Because he holds fast to me in love, I will deliver him;
I will protect him, because he knows my name.
When he calls to me, I will answer him;
I will be with him in trouble;
I will rescue him and honor him.  Psalm 91:14-15

This time His answer was, “Yes, right away.”


Sweet Reunions

One little perk of living in two or even three locations is that when we move around we usually leave a little box of toys behind.  Now, the leaving behind part is not the perk (just ask my kids), but the finding of the box upon return is wonderful!

This week our girls were reacquainted with a few special things they said goodbye to about 10 months ago.

Miss Muffet was super excited to see her talking photo album from her Easton relatives.

Winnie really wanted to see her “little blue drawers” again and her mouse family.

Button received Elizabeth the cat as a gift from the her doctor when she was hospitalized for dengue.
Squeaky was reunited with her beloved Baby Bear (who is quickly becoming a favorite with Miss Muffet)!

April Fool’s Day at our House

Yesterday was April Fool’s Day.

This was the first year our kids really got into it.  I wondered to myself if it isn’t basically just a “I can lie and get away with it” day, but when I asked the kids if they were lying they assured me “No, no, it’s just a joke.”  That’s one thing I’m still trying to wrap my head around since I’ve been a mother- what is the difference between a lie and joke sometimes?  Hmm.

Anyway, I digress…

Squeaky came rushing up to me in my bedroom yesterday morning and emphatically declared, “Mommy!  Daddy’s outside going around the block on a motorcycle!”  In unison Button excitedly yelped, “Mommy!  Daddy’s outside going around the block on a horse!”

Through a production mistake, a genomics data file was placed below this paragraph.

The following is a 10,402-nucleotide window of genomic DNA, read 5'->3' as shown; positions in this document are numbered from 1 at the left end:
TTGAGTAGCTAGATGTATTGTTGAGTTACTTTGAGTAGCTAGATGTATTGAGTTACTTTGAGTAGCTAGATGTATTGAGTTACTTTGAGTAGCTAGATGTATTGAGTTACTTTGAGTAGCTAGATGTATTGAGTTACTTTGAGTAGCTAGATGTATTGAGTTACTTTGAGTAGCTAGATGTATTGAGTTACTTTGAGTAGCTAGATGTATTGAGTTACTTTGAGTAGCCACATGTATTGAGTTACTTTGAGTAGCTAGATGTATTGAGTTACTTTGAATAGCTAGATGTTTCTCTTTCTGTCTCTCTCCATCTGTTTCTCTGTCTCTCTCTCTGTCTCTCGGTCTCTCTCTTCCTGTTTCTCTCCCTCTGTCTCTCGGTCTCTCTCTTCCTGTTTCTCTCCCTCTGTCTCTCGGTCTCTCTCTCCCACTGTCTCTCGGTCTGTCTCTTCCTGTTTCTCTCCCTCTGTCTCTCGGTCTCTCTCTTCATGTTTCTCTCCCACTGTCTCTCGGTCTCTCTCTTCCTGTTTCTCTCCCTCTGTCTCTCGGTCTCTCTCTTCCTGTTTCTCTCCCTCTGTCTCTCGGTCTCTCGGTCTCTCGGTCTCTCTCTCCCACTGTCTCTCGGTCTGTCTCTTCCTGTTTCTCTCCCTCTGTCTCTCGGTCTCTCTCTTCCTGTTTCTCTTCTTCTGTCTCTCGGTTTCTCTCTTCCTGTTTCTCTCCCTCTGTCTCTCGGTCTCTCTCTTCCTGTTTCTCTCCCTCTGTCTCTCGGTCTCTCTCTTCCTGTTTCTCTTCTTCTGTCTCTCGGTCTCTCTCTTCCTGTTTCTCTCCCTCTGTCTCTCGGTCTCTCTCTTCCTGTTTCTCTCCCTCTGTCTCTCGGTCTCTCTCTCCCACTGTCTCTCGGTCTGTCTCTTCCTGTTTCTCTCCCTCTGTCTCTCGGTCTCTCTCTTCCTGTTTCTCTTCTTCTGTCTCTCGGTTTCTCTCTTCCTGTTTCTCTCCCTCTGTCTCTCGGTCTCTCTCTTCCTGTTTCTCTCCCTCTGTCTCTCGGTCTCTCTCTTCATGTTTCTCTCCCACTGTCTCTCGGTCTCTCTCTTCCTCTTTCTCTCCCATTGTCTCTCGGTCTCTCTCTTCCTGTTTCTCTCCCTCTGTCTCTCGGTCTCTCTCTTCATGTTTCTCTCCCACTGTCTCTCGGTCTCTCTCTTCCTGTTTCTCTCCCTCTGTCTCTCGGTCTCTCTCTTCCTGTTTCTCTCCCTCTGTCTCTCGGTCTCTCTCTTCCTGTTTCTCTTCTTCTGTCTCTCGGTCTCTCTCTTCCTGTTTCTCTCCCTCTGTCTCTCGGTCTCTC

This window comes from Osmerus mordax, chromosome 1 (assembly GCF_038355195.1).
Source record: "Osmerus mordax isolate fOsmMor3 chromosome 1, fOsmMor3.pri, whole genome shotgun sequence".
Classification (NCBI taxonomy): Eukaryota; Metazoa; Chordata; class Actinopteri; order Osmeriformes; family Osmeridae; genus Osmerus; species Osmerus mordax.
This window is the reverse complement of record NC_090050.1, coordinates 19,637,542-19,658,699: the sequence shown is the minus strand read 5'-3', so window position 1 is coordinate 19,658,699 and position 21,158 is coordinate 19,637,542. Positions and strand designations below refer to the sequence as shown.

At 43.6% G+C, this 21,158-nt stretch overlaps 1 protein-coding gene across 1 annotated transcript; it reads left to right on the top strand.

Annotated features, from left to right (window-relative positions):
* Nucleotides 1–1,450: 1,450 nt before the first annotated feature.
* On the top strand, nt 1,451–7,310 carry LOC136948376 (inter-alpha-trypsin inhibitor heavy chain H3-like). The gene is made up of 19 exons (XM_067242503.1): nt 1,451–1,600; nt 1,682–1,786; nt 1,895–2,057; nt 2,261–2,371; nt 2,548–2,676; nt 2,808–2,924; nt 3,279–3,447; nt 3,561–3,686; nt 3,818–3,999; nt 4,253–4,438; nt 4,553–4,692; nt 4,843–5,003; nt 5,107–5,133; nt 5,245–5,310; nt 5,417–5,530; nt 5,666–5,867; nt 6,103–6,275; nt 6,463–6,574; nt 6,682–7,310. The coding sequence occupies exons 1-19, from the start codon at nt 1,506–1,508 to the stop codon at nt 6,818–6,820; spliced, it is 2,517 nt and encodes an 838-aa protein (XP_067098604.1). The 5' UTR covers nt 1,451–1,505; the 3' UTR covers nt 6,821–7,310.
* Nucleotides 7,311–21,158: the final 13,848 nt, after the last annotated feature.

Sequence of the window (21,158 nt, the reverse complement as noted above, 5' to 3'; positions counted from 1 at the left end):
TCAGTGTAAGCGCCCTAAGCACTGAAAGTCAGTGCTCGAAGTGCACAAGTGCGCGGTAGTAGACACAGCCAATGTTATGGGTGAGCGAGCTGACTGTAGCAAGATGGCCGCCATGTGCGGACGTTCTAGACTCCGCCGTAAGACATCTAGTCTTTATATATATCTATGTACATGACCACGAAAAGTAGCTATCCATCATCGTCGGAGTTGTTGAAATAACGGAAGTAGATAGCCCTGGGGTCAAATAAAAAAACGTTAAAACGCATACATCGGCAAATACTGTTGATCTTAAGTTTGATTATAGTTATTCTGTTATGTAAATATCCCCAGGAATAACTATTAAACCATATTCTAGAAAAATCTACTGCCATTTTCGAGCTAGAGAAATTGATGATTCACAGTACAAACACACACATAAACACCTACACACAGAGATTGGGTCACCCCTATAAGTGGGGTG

Now, I had forgotten what day it was, so they actually had me going for a second.  Dennis wasn’t in the room so it was possible that he had gone outside, jumped on a motorcycle (our neighbor/friend owns one) and was going around the block, but I thought it highly unlikely that he was on a horse.  “Horse?!” I asked.

Button quickly corrected herself, “Oh, I mean, motorcycle.”

After a few more seconds of me trying to figure out what they were talking about they giggled and chirped, “April Fool’s, Mommy!!!”

And that was the beginning.

They told Winnie that there was an elephant on our porch and she believed them- running to look out our front door.

Winnie told me that she wanted a certain type of cereal for breakfast and just as I reached for the box she crowed, “April Fool’s, Mommy, I don’t want that kind!” and dissolved into fits of laughter.

When I told Winnie she could eat candy all day she looked at me with a skeptical eye and said disdainfully, “April Fool.”

I tried to tell her there was a turtle on the front porch but she was much too smart to fall for that a second time.

And so the day went on at our house- many attempts at fooling and not a whole lot of success.  The girls sure had fun though.  I had to remind them that Filipinos don’t know about April Fool’s Day so please don’t try to play any tricks on your friends at Sunday School.

On the way home from church in the taxi I overheard Button say, “No, you can’t say that in here!  That is an April Fool’s joke and there is a Filipino in here!”


We were surprised a few days ago when the little gaggle of neighborhood girls invited Squeaky and Button to go around with them and carol. Now, I’m sure that for most of you Christmas caroling conjures up some images: